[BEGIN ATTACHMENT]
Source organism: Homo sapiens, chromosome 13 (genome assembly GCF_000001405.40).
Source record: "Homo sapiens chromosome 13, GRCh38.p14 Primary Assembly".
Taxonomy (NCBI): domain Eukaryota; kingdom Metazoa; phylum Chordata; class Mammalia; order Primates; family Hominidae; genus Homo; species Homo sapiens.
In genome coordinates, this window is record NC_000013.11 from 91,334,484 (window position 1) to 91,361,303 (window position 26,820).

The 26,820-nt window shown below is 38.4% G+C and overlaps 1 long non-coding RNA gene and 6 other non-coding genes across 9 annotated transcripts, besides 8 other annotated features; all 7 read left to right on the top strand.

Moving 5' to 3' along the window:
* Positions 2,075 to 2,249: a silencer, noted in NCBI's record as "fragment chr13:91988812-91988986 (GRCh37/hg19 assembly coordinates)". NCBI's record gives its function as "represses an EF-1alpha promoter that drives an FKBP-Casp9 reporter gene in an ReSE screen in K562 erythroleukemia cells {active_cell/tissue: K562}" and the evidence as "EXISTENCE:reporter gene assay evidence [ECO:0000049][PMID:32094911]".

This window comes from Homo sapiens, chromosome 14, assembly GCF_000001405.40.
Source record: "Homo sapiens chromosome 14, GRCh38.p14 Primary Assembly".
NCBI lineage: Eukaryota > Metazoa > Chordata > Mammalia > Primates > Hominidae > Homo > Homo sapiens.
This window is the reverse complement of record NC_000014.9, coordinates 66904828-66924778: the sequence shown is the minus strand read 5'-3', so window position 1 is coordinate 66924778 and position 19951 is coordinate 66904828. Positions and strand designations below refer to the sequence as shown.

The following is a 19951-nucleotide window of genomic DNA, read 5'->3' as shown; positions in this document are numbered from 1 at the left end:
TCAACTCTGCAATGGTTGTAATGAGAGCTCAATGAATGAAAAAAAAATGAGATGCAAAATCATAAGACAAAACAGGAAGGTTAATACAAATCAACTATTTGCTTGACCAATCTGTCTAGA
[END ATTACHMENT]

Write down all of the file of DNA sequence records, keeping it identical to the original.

Source organism: Homo sapiens, chromosome 13 (genome assembly GCF_000001405.40).
Source record: "Homo sapiens chromosome 13, GRCh38.p14 Primary Assembly".
Taxonomy (NCBI): domain Eukaryota; kingdom Metazoa; phylum Chordata; class Mammalia; order Primates; family Hominidae; genus Homo; species Homo sapiens.
In genome coordinates, this window is record NC_000013.11 from 91,334,484 (window position 1) to 91,361,303 (window position 26,820).

The 26,820-nt window shown below is 38.4% G+C and overlaps 1 long non-coding RNA gene and 6 other non-coding genes across 9 annotated transcripts, besides 8 other annotated features; all 7 read left to right on the top strand.

Moving 5' to 3' along the window:
* Positions 2,075 to 2,249: a silencer, noted in NCBI's record as "fragment chr13:91988812-91988986 (GRCh37/hg19 assembly coordinates)". NCBI's record gives its function as "represses an EF-1alpha promoter that drives an FKBP-Casp9 reporter gene in an ReSE screen in K562 erythroleukemia cells {active_cell/tissue: K562}" and the evidence as "EXISTENCE:reporter gene assay evidence [ECO:0000049][PMID:32094911]".

This window comes from Homo sapiens, chromosome 14, assembly GCF_000001405.40.
Source record: "Homo sapiens chromosome 14, GRCh38.p14 Primary Assembly".
NCBI lineage: Eukaryota > Metazoa > Chordata > Mammalia > Primates > Hominidae > Homo > Homo sapiens.
This window is the reverse complement of record NC_000014.9, coordinates 66904828-66924778: the sequence shown is the minus strand read 5'-3', so window position 1 is coordinate 66924778 and position 19951 is coordinate 66904828. Positions and strand designations below refer to the sequence as shown.

The following is a 19951-nucleotide window of genomic DNA, read 5'->3' as shown; positions in this document are numbered from 1 at the left end:
TCAACTCTGCAATGGTTGTAATGAGAGCTCAATGAATGAAAAAAAAATGAGATGCAAAATCATAAGACAAAACAGGAAGGTTAATACAAATCAACTATTTGCTTGACCAATCTGTCTAGA